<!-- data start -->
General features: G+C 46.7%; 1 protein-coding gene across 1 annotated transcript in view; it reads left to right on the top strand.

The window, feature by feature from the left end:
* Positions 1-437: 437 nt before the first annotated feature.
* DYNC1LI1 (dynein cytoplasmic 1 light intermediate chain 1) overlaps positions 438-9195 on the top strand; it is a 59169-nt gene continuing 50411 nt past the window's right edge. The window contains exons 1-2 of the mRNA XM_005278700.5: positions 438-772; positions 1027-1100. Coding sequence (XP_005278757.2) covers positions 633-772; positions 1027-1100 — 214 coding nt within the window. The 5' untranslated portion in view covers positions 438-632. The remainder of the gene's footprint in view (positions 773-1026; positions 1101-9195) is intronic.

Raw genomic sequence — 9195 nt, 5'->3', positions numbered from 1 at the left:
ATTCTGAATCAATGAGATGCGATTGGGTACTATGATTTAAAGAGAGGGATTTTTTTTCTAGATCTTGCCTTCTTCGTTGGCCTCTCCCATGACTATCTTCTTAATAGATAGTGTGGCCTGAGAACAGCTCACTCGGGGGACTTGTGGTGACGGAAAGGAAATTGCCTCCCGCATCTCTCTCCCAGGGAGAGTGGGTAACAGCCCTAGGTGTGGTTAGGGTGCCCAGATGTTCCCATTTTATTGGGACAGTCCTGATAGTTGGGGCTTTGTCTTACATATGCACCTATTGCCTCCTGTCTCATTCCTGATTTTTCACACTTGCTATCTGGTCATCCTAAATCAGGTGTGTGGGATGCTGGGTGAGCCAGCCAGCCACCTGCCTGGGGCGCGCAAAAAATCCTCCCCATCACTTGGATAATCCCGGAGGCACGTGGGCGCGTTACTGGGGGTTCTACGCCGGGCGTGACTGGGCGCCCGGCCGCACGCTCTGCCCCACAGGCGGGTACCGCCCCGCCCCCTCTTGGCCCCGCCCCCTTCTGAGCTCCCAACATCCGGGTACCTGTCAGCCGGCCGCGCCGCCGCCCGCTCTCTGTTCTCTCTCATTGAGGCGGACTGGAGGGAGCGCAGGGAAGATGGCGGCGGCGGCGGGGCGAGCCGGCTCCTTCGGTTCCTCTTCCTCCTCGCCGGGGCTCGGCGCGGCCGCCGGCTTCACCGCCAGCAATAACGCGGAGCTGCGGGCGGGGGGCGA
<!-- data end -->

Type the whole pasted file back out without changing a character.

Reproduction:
General features: G+C 46.7%; 1 protein-coding gene across 1 annotated transcript in view; it reads left to right on the top strand.

The window, feature by feature from the left end:
* Positions 1-437: 437 nt before the first annotated feature.
* DYNC1LI1 (dynein cytoplasmic 1 light intermediate chain 1) overlaps positions 438-9195 on the top strand; it is a 59169-nt gene continuing 50411 nt past the window's right edge. The window contains exons 1-2 of the mRNA XM_005278700.5: positions 438-772; positions 1027-1100. Coding sequence (XP_005278757.2) covers positions 633-772; positions 1027-1100 — 214 coding nt within the window. The 5' untranslated portion in view covers positions 438-632. The remainder of the gene's footprint in view (positions 773-1026; positions 1101-9195) is intronic.

Raw genomic sequence — 9195 nt, 5'->3', positions numbered from 1 at the left:
ATTCTGAATCAATGAGATGCGATTGGGTACTATGATTTAAAGAGAGGGATTTTTTTTCTAGATCTTGCCTTCTTCGTTGGCCTCTCCCATGACTATCTTCTTAATAGATAGTGTGGCCTGAGAACAGCTCACTCGGGGGACTTGTGGTGACGGAAAGGAAATTGCCTCCCGCATCTCTCTCCCAGGGAGAGTGGGTAACAGCCCTAGGTGTGGTTAGGGTGCCCAGATGTTCCCATTTTATTGGGACAGTCCTGATAGTTGGGGCTTTGTCTTACATATGCACCTATTGCCTCCTGTCTCATTCCTGATTTTTCACACTTGCTATCTGGTCATCCTAAATCAGGTGTGTGGGATGCTGGGTGAGCCAGCCAGCCACCTGCCTGGGGCGCGCAAAAAATCCTCCCCATCACTTGGATAATCCCGGAGGCACGTGGGCGCGTTACTGGGGGTTCTACGCCGGGCGTGACTGGGCGCCCGGCCGCACGCTCTGCCCCACAGGCGGGTACCGCCCCGCCCCCTCTTGGCCCCGCCCCCTTCTGAGCTCCCAACATCCGGGTACCTGTCAGCCGGCCGCGCCGCCGCCCGCTCTCTGTTCTCTCTCATTGAGGCGGACTGGAGGGAGCGCAGGGAAGATGGCGGCGGCGGCGGGGCGAGCCGGCTCCTTCGGTTCCTCTTCCTCCTCGCCGGGGCTCGGCGCGGCCGCCGGCTTCACCGCCAGCAATAACGCGGAGCTGCGGGCGGGGGGCGA